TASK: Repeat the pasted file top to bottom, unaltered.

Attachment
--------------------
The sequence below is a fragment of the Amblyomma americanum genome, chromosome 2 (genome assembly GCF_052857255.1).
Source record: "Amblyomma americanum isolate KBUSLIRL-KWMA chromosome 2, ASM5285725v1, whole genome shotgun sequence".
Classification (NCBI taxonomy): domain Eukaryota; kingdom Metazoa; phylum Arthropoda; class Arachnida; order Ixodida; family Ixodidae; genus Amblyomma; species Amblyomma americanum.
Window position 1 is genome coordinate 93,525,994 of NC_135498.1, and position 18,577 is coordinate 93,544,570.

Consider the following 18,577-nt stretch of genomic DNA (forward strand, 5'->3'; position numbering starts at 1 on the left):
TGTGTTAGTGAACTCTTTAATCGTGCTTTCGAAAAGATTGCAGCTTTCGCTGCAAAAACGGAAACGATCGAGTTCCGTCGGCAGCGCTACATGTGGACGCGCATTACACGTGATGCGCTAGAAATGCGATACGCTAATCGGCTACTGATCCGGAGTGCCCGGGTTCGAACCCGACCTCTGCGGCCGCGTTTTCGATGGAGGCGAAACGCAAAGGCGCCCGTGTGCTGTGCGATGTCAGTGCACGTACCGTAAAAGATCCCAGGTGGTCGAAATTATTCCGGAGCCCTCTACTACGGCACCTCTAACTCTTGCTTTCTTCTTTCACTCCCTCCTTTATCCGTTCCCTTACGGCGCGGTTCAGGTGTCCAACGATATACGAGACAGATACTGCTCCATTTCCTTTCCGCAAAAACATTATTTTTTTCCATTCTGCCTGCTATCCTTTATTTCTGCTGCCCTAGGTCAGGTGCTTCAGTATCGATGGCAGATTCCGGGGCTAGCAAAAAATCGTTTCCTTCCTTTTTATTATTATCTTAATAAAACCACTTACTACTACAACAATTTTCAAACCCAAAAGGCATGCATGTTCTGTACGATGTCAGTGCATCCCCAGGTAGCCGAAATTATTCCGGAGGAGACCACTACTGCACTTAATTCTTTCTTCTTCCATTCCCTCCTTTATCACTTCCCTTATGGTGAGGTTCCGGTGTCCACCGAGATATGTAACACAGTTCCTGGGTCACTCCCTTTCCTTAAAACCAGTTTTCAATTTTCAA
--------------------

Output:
The sequence below is a fragment of the Amblyomma americanum genome, chromosome 2 (genome assembly GCF_052857255.1).
Source record: "Amblyomma americanum isolate KBUSLIRL-KWMA chromosome 2, ASM5285725v1, whole genome shotgun sequence".
Classification (NCBI taxonomy): domain Eukaryota; kingdom Metazoa; phylum Arthropoda; class Arachnida; order Ixodida; family Ixodidae; genus Amblyomma; species Amblyomma americanum.
Window position 1 is genome coordinate 93,525,994 of NC_135498.1, and position 18,577 is coordinate 93,544,570.

Consider the following 18,577-nt stretch of genomic DNA (forward strand, 5'->3'; position numbering starts at 1 on the left):
TGTGTTAGTGAACTCTTTAATCGTGCTTTCGAAAAGATTGCAGCTTTCGCTGCAAAAACGGAAACGATCGAGTTCCGTCGGCAGCGCTACATGTGGACGCGCATTACACGTGATGCGCTAGAAATGCGATACGCTAATCGGCTACTGATCCGGAGTGCCCGGGTTCGAACCCGACCTCTGCGGCCGCGTTTTCGATGGAGGCGAAACGCAAAGGCGCCCGTGTGCTGTGCGATGTCAGTGCACGTACCGTAAAAGATCCCAGGTGGTCGAAATTATTCCGGAGCCCTCTACTACGGCACCTCTAACTCTTGCTTTCTTCTTTCACTCCCTCCTTTATCCGTTCCCTTACGGCGCGGTTCAGGTGTCCAACGATATACGAGACAGATACTGCTCCATTTCCTTTCCGCAAAAACATTATTTTTTTCCATTCTGCCTGCTATCCTTTATTTCTGCTGCCCTAGGTCAGGTGCTTCAGTATCGATGGCAGATTCCGGGGCTAGCAAAAAATCGTTTCCTTCCTTTTTATTATTATCTTAATAAAACCACTTACTACTACAACAATTTTCAAACCCAAAAGGCATGCATGTTCTGTACGATGTCAGTGCATCCCCAGGTAGCCGAAATTATTCCGGAGGAGACCACTACTGCACTTAATTCTTTCTTCTTCCATTCCCTCCTTTATCACTTCCCTTATGGTGAGGTTCCGGTGTCCACCGAGATATGTAACACAGTTCCTGGGTCACTCCCTTTCCTTAAAACCAGTTTTCAATTTTCAA